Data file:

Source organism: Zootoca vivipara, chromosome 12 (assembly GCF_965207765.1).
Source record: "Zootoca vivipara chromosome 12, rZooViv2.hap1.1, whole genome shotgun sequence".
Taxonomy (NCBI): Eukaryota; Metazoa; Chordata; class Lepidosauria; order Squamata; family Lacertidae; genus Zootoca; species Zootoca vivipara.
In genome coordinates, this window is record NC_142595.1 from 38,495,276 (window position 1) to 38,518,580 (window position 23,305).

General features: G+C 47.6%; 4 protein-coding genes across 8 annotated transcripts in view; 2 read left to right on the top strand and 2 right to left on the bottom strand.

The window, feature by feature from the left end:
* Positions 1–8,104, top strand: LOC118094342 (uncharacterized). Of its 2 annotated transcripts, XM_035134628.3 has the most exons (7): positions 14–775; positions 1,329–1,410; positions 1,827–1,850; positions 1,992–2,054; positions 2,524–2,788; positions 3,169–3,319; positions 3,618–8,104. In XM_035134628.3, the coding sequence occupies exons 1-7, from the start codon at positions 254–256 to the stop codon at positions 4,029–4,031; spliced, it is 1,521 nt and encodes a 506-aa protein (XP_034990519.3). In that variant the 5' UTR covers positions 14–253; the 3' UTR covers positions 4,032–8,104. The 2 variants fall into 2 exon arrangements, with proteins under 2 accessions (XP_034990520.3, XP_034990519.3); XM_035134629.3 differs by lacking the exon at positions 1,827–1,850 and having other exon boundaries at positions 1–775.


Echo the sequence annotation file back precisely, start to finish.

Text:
Source organism: Zootoca vivipara, chromosome 12 (assembly GCF_965207765.1).
Source record: "Zootoca vivipara chromosome 12, rZooViv2.hap1.1, whole genome shotgun sequence".
Taxonomy (NCBI): Eukaryota; Metazoa; Chordata; class Lepidosauria; order Squamata; family Lacertidae; genus Zootoca; species Zootoca vivipara.
In genome coordinates, this window is record NC_142595.1 from 38,495,276 (window position 1) to 38,518,580 (window position 23,305).

General features: G+C 47.6%; 4 protein-coding genes across 8 annotated transcripts in view; 2 read left to right on the top strand and 2 right to left on the bottom strand.

The window, feature by feature from the left end:
* Positions 1–8,104, top strand: LOC118094342 (uncharacterized). Of its 2 annotated transcripts, XM_035134628.3 has the most exons (7): positions 14–775; positions 1,329–1,410; positions 1,827–1,850; positions 1,992–2,054; positions 2,524–2,788; positions 3,169–3,319; positions 3,618–8,104. In XM_035134628.3, the coding sequence occupies exons 1-7, from the start codon at positions 254–256 to the stop codon at positions 4,029–4,031; spliced, it is 1,521 nt and encodes a 506-aa protein (XP_034990519.3). In that variant the 5' UTR covers positions 14–253; the 3' UTR covers positions 4,032–8,104. The 2 variants fall into 2 exon arrangements, with proteins under 2 accessions (XP_034990520.3, XP_034990519.3); XM_035134629.3 differs by lacking the exon at positions 1,827–1,850 and having other exon boundaries at positions 1–775.